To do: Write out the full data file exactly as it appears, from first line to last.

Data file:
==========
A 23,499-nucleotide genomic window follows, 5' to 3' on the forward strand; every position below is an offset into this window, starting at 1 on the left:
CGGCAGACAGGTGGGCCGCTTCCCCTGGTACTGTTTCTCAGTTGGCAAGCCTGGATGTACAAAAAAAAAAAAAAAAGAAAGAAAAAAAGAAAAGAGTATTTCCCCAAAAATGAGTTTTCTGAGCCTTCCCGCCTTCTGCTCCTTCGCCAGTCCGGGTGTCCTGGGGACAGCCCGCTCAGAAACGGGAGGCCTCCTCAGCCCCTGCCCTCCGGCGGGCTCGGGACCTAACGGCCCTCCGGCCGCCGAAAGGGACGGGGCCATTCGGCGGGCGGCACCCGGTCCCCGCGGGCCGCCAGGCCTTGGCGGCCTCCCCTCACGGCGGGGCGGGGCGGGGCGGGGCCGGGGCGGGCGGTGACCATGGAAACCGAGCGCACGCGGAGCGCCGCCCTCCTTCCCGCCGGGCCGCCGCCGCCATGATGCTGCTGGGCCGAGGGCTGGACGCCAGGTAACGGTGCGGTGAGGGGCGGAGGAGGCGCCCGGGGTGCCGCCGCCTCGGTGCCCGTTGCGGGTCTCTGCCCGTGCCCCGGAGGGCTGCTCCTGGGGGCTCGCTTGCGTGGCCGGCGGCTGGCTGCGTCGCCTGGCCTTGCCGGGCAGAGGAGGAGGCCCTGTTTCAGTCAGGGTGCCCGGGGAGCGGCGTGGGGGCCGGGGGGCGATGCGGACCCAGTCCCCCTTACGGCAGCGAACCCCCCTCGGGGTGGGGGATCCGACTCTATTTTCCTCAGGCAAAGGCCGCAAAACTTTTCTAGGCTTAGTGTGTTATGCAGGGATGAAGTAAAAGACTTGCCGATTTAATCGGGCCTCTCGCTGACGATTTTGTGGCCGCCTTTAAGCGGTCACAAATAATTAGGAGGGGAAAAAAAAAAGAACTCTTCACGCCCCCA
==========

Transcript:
A 23,499-nucleotide genomic window follows, 5' to 3' on the forward strand; every position below is an offset into this window, starting at 1 on the left:
CGGCAGACAGGTGGGCCGCTTCCCCTGGTACTGTTTCTCAGTTGGCAAGCCTGGATGTACAAAAAAAAAAAAAAAAGAAAGAAAAAAAGAAAAGAGTATTTCCCCAAAAATGAGTTTTCTGAGCCTTCCCGCCTTCTGCTCCTTCGCCAGTCCGGGTGTCCTGGGGACAGCCCGCTCAGAAACGGGAGGCCTCCTCAGCCCCTGCCCTCCGGCGGGCTCGGGACCTAACGGCCCTCCGGCCGCCGAAAGGGACGGGGCCATTCGGCGGGCGGCACCCGGTCCCCGCGGGCCGCCAGGCCTTGGCGGCCTCCCCTCACGGCGGGGCGGGGCGGGGCGGGGCCGGGGCGGGCGGTGACCATGGAAACCGAGCGCACGCGGAGCGCCGCCCTCCTTCCCGCCGGGCCGCCGCCGCCATGATGCTGCTGGGCCGAGGGCTGGACGCCAGGTAACGGTGCGGTGAGGGGCGGAGGAGGCGCCCGGGGTGCCGCCGCCTCGGTGCCCGTTGCGGGTCTCTGCCCGTGCCCCGGAGGGCTGCTCCTGGGGGCTCGCTTGCGTGGCCGGCGGCTGGCTGCGTCGCCTGGCCTTGCCGGGCAGAGGAGGAGGCCCTGTTTCAGTCAGGGTGCCCGGGGAGCGGCGTGGGGGCCGGGGGGCGATGCGGACCCAGTCCCCCTTACGGCAGCGAACCCCCCTCGGGGTGGGGGATCCGACTCTATTTTCCTCAGGCAAAGGCCGCAAAACTTTTCTAGGCTTAGTGTGTTATGCAGGGATGAAGTAAAAGACTTGCCGATTTAATCGGGCCTCTCGCTGACGATTTTGTGGCCGCCTTTAAGCGGTCACAAATAATTAGGAGGGGAAAAAAAAAAGAACTCTTCACGCCCCCA